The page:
This is a question for non-Italians only. If I was to ask you to think of food and ask you to tell me the first two words that come to mind when I say “Italy”, what would they be? For most of us, I should think the words would probably Pizza and Pasta! For me, Tiramisucomes in a close third.
Yet do you know that that it thought that it wasn’t the Italians who invented Pasta but the Chinese? Many people consider that Pasta to have originated from Chinese noodles, though technically both are quite different. Apparently, noodles were known in China as far back as 3000BC. Many people like to think that it was Marco Polo who introduced Chinese noodles in Italy sometime in the 13thcentury but the truth is that Italians were making and eating Pasta long before Marco Polo went to China.
A more believable explanation is that it was the Arabs who discovered the Chinese noodles which were made from millet flour. The Arabs tried making noodles with what they had which was durum wheat and Pasta was born. They also dried the pasta which became very popular with the army as it could be carried easily without spoilage.
Apparently, the Arabs (to be specific the Libyans) brought Pasta to Italy when they invaded Sicily. Pasta was considered a luxury food and was very expensive because it was difficult to make from durum wheat semolina and highly labour intensive. With the onset of the Industrial revolution, machines started doing most of the hard work, and Pasta become affordable and popular.
It may have been the Chinese and then the Arabs who made the first noodles and Pasta, but it was the Italians who took the Pasta and made it what it is today. So it’s no surprise that Pasta is as Italian as it gets, and 500 Pasta Dishes : The Only Compendium You’ll Ever Need by Valentina Sforza has an excellent collection of a huge collection of recipes to cook Pasta in a variety of ways.
We are Pasta lovers here, and I was quite interested to see what the review copy of 500 Pasta Dishes that Sellers Publishing sent me. Having reviewedother books in the 500 Series of cookbooks I now have certain expectations of these books like beautiful food photography, simple and easy to cook recipes, colour coded chapters and a good variety of recipes. I wasn’t disappointed.
This book has recipes for Classic Pasta Dishes, Pasta Soups Salads, Pasta cooked with Meat/ Vegetables/ Fish/ Cheese, and some all-time favourites from around the world. There are non-vegetarian recipes in the book, naturally, but there are enough recipes to keep a vegetarian like me happy too. Many of the non-vegetarian recipes are very easily adapted to vegetarian cooking.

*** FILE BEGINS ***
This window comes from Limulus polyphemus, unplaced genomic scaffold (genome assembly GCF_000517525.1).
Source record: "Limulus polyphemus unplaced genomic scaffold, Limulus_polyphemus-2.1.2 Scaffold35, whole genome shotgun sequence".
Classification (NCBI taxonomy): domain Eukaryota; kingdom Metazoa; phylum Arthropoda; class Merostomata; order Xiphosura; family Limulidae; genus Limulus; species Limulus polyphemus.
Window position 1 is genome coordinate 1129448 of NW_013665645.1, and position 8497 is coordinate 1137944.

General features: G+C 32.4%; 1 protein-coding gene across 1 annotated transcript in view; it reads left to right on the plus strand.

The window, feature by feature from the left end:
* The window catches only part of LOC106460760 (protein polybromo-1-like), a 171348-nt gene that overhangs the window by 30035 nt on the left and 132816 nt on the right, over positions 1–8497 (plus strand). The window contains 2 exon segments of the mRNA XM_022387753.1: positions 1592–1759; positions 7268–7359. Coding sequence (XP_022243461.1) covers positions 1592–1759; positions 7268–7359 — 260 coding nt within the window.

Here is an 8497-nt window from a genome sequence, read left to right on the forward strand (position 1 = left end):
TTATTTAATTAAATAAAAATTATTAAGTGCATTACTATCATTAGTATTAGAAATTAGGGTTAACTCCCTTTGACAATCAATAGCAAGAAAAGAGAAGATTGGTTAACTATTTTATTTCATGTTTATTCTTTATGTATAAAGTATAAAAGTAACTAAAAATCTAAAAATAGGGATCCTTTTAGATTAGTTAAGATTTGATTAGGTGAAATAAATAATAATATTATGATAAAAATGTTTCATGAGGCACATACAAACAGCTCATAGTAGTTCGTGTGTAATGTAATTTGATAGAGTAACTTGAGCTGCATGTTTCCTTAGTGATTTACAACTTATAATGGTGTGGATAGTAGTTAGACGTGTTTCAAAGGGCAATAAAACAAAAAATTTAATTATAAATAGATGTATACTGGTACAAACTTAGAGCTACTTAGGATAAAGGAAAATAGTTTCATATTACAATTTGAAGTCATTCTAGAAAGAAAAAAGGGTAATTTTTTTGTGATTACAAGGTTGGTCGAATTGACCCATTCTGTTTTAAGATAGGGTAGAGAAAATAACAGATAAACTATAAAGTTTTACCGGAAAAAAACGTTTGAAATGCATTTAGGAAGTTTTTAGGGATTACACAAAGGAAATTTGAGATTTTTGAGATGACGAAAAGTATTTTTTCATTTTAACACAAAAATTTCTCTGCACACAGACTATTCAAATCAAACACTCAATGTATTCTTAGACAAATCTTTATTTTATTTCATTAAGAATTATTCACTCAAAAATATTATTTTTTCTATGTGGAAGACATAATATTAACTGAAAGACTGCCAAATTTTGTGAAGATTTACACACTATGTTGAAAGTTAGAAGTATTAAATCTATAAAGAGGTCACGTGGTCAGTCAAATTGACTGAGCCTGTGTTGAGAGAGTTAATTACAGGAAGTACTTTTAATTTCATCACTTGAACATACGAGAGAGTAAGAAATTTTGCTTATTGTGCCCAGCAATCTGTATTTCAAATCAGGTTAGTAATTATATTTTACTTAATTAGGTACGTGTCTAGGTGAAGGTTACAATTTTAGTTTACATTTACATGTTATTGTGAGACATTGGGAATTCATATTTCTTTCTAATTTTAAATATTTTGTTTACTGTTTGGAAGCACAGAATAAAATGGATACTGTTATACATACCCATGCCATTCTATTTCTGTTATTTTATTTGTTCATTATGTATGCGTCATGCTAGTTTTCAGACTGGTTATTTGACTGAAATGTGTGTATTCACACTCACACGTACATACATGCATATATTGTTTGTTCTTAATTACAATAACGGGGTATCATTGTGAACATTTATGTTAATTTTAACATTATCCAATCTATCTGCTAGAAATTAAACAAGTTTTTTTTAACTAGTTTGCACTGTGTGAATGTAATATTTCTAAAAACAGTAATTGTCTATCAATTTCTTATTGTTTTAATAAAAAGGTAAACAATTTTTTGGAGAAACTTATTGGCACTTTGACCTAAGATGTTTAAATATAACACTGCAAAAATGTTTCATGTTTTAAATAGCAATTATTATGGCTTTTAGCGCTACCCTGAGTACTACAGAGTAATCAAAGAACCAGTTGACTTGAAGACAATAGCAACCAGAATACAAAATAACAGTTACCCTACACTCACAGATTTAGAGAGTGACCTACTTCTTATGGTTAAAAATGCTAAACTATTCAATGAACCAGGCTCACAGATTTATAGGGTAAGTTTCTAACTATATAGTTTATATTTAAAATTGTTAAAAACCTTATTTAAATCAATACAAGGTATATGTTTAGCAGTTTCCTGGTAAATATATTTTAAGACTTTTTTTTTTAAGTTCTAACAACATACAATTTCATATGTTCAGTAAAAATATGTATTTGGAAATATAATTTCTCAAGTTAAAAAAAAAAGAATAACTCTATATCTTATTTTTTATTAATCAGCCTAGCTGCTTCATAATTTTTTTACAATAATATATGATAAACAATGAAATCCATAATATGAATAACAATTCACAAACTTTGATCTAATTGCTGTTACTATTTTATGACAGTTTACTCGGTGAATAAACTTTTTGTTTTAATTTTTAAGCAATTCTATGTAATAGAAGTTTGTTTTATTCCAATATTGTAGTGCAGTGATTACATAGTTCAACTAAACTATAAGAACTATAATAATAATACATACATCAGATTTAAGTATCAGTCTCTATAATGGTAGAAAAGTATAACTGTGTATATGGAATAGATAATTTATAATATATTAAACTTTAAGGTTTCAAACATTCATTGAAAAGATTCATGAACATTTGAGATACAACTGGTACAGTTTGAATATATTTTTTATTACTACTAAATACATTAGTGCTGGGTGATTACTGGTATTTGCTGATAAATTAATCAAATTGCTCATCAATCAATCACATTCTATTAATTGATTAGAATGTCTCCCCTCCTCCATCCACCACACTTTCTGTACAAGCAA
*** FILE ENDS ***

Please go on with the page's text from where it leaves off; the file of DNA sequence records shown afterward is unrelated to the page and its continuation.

The book includes an introduction to the world of Pasta – about it origin and how it countries other than Italy also cook their own kinds of pasta, different kinds of Pasta and which ones go best with what sauce, and tips on how to best cook Pasta. The first chapter in the book is a collection of basic recipes for making fresh Pasta at home and different kinds of sauces that it is eaten with.
Recipes include well known Pasta like Carbonara, Penne Arrabiata, Bolognese Ragu, Lasagne, and Spinach and Ricotta Ravioli. Some other recipes you can find in this book are Pasta and Bean Soup, Paccheri with Eggplant Sauce, Pasta with a Creamy Lemon Sauce, Burette with Almond Pesto, Macaroni with Pumpkin, Spaghetti alla Capricciosa, Penette with Soft Goat Cheese, Greek Tortellini Salad, And Thai Style Coconut noodle Soup.
About the Author: Valentina Sforza has enjoyed a long career writing and teaching about authentic Italian dishes. She currently lives in London and teaches at several cooking schools, continues to write, and offers her services as a consultant and caterer.
I have bookmarked quite a few recipes to cook, and one of them is Pasta with Vegetable Ragu. It’s a dish that cooks up as a hearty and balanced one pot meal with a good portion of carbohydrates, protein from the lentils and lots of vegetables.
In Italian cooking, a “ragu” is a meat and vegetable sauce usually made with tomatoes and served with pasta. In this version, the meat is replaced with red lentils which gibe the sauce a nice thick texture and flavour.
Valentina Sforza describes this vegetable and lentil ragu as a “a lovely rich vegetable ragu that allows you to use whatever vegetables you like best, and that are in season”. One could use a mix of zucchini, peas, green beans, peppers and mushroom.
Recipe reproduced, with permission, from 500 Pasta Dishes by Valentina Sforza.